Inside Kurtis Conner's Self-Distributed Comedy Special 🎤

The creator’s "Keep Busy" comedy special drops today

Good morning. YouTube started testing a generative AI tool that categorizes video comments into major themes. For example, a video about baking muffins could consolidate tons of comments into the core theme of “viewers like chocolate chips in their muffins.” 

We can’t help but wonder what themes would appear under Colin and Samir’s videos…“viewers like Colin’s jumpsuit?”

Kurtis Conner Self-Releases His Debut Comedy Special

Kurtis Connor (left) self-releases his comedy special, “Keep Busy,” on his website / Colin and Samir, Kurtis Conner

Comedy creator Kurtis Conner released his first stand-up comedy special, Keep Busy, today. The unique part: Conner opted to finance and sell the special independently on his website instead of handing over distribution rights to a streaming service like Netflix.

“In a way, it’s like the most YouTuber thing to do…[to say] ‘I’ll just do it myself,’” Conner said on The Colin and Samir Show this week.

How’d he get here?

  • In 2013, Conner (then 19) began performing stand-up in Toronto clubs while studying comedy writing in college.

  • He started posting six-second skits on Vine and gained 350,000 followers over the next several years.

  • Conner took that audience to YouTube, where he’s been making commentary videos about online culture full-time since 2017.

Between the lines: By distributing Keep Busy independently, Conner can do whatever he wants with it—start with a live premiere, sell on-demand for a limited time, entertain offers from larger media distributors, or upload it for free on his YouTube channel.

“If I were to do it with some streaming service, they would own it…but at the end of the day, [this special] is mine, which is a super cool position to be in,” he told Colin and Samir.

Zoom out: Conner is following in the footsteps of veteran creators such as Andrew Schulz, whose success on YouTube translated to seven-figure sales on his self-distributed 2022 comedy special (and a sold out live show at Madison Square Garden).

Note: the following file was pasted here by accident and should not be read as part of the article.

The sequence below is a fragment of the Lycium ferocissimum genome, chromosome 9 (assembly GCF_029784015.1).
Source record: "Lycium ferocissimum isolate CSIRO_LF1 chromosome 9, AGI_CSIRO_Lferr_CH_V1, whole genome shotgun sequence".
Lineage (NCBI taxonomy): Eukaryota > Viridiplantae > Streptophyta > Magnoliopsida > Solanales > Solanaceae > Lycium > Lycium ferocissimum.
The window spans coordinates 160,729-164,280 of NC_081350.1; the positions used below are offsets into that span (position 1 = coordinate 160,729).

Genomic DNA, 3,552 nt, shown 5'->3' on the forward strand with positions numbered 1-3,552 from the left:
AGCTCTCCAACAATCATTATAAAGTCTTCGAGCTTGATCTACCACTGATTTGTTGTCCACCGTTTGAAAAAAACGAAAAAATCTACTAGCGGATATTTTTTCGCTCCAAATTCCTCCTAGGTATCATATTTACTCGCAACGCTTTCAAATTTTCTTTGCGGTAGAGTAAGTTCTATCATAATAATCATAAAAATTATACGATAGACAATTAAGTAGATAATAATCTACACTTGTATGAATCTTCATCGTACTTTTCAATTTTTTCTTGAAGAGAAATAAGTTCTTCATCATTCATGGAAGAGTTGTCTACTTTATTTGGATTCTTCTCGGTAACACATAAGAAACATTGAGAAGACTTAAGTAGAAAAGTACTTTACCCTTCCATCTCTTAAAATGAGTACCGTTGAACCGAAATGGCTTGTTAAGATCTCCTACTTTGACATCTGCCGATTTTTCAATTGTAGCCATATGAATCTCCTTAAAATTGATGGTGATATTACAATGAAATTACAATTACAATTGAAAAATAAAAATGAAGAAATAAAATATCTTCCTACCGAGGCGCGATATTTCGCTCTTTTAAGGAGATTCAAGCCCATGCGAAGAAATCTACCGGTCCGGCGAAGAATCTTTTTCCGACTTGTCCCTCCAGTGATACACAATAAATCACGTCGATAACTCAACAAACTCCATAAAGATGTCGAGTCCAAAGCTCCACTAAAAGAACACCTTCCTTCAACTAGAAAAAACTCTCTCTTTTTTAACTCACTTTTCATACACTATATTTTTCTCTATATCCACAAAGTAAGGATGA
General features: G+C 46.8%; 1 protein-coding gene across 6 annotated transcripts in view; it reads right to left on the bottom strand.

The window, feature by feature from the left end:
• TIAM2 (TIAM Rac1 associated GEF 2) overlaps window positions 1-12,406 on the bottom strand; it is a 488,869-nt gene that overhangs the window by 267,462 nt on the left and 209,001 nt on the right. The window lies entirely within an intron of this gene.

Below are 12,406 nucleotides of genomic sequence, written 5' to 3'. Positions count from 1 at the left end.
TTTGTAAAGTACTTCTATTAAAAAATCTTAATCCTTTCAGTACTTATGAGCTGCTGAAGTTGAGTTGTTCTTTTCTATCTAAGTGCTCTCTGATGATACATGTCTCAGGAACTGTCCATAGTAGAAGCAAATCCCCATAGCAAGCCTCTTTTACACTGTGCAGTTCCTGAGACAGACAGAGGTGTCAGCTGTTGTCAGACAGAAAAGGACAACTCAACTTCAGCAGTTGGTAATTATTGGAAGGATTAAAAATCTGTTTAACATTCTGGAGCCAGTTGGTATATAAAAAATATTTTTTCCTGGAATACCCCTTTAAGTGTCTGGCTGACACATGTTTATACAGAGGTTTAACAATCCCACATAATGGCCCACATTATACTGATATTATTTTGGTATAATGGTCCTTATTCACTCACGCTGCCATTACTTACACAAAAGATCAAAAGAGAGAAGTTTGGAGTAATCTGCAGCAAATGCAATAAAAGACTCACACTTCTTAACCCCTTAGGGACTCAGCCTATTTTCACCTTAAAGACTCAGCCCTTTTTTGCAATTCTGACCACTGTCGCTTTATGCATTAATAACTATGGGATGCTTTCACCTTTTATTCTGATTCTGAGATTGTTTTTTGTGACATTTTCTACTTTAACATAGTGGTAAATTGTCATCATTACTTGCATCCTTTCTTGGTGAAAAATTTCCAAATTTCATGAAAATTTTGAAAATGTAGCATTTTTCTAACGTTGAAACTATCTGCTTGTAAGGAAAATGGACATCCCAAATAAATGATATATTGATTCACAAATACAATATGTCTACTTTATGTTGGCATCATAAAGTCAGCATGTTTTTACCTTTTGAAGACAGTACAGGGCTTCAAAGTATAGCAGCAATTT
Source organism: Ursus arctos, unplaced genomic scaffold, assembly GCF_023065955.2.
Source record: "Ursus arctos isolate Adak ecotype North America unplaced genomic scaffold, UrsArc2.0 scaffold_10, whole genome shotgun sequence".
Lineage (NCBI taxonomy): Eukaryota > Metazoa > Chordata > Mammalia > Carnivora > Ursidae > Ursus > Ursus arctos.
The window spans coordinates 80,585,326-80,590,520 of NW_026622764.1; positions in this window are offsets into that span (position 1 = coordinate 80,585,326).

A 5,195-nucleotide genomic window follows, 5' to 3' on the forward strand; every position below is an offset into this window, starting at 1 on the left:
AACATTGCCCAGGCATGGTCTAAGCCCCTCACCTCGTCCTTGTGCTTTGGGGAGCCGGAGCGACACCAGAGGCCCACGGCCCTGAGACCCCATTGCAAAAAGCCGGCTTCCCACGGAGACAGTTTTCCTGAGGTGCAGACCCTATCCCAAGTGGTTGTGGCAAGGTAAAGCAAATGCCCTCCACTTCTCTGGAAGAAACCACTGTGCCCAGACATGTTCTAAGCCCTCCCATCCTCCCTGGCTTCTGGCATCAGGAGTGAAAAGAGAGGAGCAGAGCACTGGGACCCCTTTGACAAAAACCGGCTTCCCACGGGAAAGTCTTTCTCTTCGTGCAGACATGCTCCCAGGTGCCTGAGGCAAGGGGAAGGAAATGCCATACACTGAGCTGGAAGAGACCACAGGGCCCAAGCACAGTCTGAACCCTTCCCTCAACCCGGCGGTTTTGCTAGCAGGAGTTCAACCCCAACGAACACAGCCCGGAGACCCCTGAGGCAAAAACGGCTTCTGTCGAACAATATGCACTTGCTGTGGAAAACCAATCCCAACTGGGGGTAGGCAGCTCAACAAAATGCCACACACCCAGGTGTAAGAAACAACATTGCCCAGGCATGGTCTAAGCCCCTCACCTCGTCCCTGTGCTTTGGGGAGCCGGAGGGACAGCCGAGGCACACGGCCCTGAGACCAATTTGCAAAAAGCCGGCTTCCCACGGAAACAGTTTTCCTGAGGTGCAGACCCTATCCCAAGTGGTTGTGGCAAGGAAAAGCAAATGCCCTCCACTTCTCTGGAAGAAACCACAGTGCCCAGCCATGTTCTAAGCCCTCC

How a Pokémon Creator Built a Sustainable Career on YouTube

Michael “MandJTV” Groth put a twist on classic “Let’s Play” content to build his library of Pokémon gameplay videos / Illustration by Moy Zhong with photography by MandJTV and MandJTV Plays

Gaming creator Michael “MandJTV” Groth has amassed over 2 million subscribers over 14 years of making YouTube videos about Pokémon gameplay. Today, he averages around 6 million views per month—so how did he build his creator business?

He gave us the rundown on carving a (successful) path through niche gaming content—no matter what’s on trend.

  • In 2016, Pokémon Go took over the internet, bringing a spike in views to MandJTV’s content. “Hype helps, but it doesn’t stay,” Groth told us.

  • Groth’s viewership dipped as the Pokémon Go hype shrank. “I wondered if I’d ever reach that again. Like did I peak? But then I really delved into research and changed my strategy,” Groth said.

  • So he pivoted: In 2019, Groth changed his content from unedited “Let’s Play” videos to scripted videos and briefly doubled his weekly output. His viewership grew “almost instantly,” he said, and set his channel on a steady incline.

Groth unlocked an evergreen strategy, one that’s worked well for him as he’s built a library of 1,000+ videos: “Actual passive income is when you can create evergreen videos,” Groth said. 70% of his income comes from AdSense and 30% from brand deals and merch.